When George bought the Yanks for $10 million

Talk about a good investment.

Thirty-five years ago, George Steinbrenner and a group of businessmen bought the then-struggling New York Yankees. They paid a pittance to CBS for the team. Each investor had to shell out $833,000 to own a piece of the Yankees.

Today, of course, no one’s buying anything from the Yanks for a mere $10 million. The team is building a $1.3-billion stadium, and with a successful team and TV station, the entire franchise operation is valued somewhere around $1 billion.

For the Yanks and Steinbrenner, it’s been a tumultuous 35 years that seems to be coming to a close. While George isn’t planning on selling the team, due to his advancing age and seemingly declining health, the men behind the scenes are now Hal and Hank, his songs who were just 4 and 15 respectively when he bought the team. The thirty-five year run is marked by intense micromanaging, scandals and an eventual return to greatness in the 1990s that has carried through to today’s team in one way or another.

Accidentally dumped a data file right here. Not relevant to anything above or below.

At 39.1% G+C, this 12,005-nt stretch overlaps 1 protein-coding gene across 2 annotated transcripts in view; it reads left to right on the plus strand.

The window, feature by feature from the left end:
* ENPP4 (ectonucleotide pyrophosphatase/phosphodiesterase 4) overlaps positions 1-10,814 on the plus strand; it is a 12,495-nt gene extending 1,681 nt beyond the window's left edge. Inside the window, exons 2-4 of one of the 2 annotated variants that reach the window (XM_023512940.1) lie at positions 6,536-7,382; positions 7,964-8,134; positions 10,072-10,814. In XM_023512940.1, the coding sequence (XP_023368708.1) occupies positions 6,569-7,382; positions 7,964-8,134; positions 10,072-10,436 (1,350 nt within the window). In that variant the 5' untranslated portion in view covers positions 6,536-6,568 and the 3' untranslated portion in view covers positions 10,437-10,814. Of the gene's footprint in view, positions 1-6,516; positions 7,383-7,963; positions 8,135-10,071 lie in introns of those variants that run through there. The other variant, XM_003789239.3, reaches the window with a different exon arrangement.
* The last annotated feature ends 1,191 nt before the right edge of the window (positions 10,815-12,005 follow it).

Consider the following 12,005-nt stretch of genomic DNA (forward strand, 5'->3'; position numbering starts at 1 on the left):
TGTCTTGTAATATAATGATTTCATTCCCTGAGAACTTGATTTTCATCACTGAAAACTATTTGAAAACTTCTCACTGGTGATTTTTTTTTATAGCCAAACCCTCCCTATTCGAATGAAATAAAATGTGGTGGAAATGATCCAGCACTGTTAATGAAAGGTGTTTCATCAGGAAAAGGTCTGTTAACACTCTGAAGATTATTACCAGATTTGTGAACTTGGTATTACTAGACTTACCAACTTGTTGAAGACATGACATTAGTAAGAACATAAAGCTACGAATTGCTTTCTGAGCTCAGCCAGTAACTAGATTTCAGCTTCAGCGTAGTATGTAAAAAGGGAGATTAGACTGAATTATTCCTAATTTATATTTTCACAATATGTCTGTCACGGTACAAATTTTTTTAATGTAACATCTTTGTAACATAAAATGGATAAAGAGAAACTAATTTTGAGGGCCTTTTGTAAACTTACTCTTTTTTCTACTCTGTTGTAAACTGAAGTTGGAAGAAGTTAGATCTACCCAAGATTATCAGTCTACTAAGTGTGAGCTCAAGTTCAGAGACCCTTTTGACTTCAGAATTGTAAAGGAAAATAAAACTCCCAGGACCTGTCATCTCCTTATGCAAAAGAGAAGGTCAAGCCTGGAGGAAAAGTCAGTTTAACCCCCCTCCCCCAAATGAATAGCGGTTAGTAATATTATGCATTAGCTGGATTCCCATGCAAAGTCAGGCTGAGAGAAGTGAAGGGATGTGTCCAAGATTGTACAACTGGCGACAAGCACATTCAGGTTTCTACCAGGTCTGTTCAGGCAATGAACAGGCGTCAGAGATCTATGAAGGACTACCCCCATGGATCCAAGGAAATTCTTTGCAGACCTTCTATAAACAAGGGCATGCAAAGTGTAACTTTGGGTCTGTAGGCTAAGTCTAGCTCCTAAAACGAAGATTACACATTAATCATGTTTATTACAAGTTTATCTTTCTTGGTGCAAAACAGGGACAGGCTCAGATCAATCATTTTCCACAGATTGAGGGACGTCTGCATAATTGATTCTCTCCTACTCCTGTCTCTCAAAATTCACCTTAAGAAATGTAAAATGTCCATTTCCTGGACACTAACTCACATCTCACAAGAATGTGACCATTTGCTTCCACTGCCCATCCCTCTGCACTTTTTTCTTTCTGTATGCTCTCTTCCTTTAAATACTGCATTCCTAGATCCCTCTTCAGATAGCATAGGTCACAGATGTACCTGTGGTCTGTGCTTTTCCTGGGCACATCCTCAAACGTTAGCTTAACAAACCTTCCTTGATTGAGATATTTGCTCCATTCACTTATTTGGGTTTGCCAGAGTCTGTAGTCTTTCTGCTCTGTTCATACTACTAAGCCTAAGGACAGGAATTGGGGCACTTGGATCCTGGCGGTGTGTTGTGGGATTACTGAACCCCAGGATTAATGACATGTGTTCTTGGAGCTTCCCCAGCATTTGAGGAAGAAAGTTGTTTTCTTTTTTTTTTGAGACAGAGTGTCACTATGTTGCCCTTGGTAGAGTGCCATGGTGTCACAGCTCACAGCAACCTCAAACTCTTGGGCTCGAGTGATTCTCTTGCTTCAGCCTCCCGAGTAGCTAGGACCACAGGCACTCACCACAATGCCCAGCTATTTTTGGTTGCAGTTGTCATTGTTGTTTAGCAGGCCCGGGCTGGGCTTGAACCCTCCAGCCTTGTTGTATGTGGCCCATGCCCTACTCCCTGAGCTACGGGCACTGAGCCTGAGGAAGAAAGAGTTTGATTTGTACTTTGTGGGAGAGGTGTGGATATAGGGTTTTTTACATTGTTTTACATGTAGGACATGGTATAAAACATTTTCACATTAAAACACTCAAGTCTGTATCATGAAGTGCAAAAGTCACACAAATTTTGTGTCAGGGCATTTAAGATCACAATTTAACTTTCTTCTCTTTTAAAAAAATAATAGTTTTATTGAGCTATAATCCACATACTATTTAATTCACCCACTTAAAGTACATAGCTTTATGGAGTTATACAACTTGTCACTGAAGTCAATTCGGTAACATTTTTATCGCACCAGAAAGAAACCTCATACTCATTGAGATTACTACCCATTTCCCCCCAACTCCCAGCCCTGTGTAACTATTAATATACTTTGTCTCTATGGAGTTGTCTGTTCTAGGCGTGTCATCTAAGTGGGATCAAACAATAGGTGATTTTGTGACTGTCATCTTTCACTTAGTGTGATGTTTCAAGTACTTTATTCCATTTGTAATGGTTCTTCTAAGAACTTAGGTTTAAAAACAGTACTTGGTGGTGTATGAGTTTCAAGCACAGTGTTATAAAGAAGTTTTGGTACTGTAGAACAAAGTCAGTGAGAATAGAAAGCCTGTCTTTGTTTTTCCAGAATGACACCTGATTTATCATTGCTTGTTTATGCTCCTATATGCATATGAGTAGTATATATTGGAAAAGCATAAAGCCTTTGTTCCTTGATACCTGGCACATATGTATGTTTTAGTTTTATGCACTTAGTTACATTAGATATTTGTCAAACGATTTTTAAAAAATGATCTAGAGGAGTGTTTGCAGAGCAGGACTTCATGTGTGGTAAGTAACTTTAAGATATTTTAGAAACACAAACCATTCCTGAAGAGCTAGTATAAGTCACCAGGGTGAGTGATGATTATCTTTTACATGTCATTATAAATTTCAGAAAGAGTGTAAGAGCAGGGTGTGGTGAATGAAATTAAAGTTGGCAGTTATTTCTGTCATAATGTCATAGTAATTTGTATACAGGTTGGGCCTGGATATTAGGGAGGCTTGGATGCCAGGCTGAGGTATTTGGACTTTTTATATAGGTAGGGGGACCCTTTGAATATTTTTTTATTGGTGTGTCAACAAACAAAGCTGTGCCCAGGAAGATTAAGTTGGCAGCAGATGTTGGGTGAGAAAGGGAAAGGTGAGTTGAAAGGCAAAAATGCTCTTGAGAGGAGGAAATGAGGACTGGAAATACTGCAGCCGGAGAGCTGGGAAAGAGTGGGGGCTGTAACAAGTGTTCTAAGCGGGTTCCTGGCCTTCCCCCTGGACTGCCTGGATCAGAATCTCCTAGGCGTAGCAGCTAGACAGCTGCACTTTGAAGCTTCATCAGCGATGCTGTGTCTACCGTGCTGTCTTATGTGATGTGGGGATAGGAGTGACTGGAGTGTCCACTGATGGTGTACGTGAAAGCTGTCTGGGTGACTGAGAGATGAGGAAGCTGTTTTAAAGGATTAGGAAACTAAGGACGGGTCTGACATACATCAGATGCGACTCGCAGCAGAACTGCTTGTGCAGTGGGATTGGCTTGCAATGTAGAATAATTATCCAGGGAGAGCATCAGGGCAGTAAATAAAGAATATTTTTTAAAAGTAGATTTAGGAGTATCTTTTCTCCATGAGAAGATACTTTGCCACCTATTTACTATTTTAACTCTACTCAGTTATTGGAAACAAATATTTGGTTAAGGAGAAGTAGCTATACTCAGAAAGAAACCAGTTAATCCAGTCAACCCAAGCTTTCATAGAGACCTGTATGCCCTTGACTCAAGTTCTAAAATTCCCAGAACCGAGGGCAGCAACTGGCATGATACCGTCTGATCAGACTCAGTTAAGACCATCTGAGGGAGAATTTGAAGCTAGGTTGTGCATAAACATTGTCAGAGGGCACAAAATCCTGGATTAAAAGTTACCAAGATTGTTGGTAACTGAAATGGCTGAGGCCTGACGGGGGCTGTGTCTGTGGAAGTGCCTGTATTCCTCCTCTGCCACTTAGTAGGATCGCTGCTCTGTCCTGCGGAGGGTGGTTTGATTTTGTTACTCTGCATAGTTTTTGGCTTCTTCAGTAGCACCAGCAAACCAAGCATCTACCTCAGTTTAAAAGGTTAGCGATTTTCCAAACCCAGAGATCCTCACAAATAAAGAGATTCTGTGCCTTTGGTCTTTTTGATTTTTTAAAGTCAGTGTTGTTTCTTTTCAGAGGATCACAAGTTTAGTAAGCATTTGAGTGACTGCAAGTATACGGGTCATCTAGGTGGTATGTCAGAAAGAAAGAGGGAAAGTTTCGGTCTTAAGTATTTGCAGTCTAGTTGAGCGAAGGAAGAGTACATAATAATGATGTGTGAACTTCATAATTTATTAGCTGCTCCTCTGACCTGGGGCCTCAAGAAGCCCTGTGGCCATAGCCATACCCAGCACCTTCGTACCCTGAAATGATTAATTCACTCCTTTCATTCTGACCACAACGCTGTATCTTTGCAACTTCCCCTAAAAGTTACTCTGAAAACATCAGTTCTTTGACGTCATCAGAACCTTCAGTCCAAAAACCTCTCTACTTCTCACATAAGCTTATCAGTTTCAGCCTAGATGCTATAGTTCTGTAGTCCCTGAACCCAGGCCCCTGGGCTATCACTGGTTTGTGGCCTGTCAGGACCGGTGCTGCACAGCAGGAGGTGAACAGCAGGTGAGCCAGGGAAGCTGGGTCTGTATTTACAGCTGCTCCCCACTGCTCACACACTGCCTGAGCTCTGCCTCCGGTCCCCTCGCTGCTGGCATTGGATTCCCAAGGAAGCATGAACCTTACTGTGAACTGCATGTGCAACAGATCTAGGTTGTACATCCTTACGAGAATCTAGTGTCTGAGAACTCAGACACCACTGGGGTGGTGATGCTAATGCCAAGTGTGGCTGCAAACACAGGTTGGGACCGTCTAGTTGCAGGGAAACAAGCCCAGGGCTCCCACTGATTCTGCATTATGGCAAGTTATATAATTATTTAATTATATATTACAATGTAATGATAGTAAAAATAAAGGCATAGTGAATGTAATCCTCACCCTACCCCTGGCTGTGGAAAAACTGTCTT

But going into the 1973 season, with a new and complicated ownership group in place, no one in New York really knew what to expect. No one would guess what the next 35 years would bring.

* * *

It starts with a quote from a largely unknown Cleveland shipping magnate in 1973.

It’s January 4, 1973, and CBS has mercifully sold the Yankees to a group of interested buyers. Under CBS, as Joseph Durso fo The Times detailed, the Yanks finished no higher than third and saw their attendance dip below one million in 1972 for the first time since World War II. The Mets, meanwhile, were the darlings of New York. They drew over 2 million fans, leading the league.